People who live close to the sea have better mental health than those who live further away, regardless of their household income, a new study suggests.
Researchers from the University of Exeter used survey data from 25,963 respondents in their investigations into the wellbeing impacts of being by the coast.
After taking other related factors into account, they found that those who live less than a kilometre from the coast are 22% less likely to have symptoms of a mental health disorder than those who live 50km or more away.
Those from low income households less than a kilometre from the coast are around 40% less likely to have symptoms, compared to those earning the same amount living more than 50km away.
Published in the journal Health and Place, the findings suggest improving access to the coast itself is key to reducing health inequalities in towns and cities close to the sea.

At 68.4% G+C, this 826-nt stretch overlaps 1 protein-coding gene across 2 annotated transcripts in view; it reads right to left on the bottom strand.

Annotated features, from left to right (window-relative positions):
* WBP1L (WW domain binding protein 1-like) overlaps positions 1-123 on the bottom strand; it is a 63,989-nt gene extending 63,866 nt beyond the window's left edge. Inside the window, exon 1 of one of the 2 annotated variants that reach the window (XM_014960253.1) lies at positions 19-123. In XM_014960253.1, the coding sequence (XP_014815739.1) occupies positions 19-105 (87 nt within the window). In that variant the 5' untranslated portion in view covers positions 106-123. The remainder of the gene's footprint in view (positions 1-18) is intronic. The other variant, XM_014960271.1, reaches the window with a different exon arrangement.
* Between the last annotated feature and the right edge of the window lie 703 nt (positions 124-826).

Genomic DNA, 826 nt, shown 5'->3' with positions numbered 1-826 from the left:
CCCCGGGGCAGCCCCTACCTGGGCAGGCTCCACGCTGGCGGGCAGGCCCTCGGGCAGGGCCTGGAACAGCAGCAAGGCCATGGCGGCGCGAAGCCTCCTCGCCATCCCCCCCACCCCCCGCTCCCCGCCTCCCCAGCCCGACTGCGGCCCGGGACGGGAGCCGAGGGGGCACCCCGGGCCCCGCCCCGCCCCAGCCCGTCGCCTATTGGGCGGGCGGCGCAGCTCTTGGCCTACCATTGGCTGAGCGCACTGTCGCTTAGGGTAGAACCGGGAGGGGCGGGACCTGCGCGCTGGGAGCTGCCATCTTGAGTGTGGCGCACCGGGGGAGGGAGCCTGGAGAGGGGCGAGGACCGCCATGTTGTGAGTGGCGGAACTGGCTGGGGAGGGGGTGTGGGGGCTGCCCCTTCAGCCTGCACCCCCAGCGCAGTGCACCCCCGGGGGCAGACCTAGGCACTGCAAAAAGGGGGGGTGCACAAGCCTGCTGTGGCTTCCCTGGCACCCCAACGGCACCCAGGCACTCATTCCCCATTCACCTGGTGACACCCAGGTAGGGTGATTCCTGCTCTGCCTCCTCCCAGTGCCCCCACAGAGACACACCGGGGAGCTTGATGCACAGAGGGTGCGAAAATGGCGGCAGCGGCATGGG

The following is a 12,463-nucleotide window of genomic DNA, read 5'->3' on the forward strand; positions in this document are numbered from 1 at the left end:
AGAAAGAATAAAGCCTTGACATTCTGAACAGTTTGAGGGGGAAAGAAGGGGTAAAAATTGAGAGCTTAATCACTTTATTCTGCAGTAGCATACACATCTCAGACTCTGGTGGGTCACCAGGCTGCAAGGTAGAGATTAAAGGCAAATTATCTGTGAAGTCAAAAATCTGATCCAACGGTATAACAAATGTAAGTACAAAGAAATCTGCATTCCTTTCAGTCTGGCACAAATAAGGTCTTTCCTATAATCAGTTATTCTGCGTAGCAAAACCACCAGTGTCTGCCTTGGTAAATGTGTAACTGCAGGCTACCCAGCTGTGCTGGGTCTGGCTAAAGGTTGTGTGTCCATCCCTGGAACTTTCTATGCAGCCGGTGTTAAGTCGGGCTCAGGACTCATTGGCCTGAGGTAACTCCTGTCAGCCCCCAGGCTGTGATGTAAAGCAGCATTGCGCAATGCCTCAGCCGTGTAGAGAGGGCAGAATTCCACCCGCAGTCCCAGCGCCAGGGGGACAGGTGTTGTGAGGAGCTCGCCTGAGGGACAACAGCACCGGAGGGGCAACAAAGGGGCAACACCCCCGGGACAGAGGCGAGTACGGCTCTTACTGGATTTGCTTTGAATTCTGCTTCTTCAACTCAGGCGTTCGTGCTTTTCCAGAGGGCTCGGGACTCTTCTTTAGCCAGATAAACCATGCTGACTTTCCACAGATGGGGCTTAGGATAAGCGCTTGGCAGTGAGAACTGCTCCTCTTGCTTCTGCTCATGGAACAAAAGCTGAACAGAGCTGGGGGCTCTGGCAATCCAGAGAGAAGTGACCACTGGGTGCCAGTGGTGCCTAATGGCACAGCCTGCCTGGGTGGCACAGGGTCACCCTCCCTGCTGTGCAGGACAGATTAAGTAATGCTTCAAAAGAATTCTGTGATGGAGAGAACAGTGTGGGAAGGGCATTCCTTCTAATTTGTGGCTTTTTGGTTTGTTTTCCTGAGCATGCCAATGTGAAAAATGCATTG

Researchers say their findings add to the growing evidence that access to so-called “blue spaces”, particularly coastal environments, improves health and wellbeing.
Dr Jo Garrett, who led the study, said: “Our research suggests, for the first time, that people in poorer households living close to the coast experience fewer symptoms of mental health disorders.
“When it comes to mental health, this ‘protective’ zone could play a useful role in helping to level the playing field between those on high and low income.”
Dr Mathew White, environmental psychologist at the University of Exeter, said: “We need to help policy makers understand how to maximise the wellbeing benefits of ‘blue’ spaces in towns and cities and ensure that access is fair and inclusive for everyone, while not damaging our fragile coastal environments.”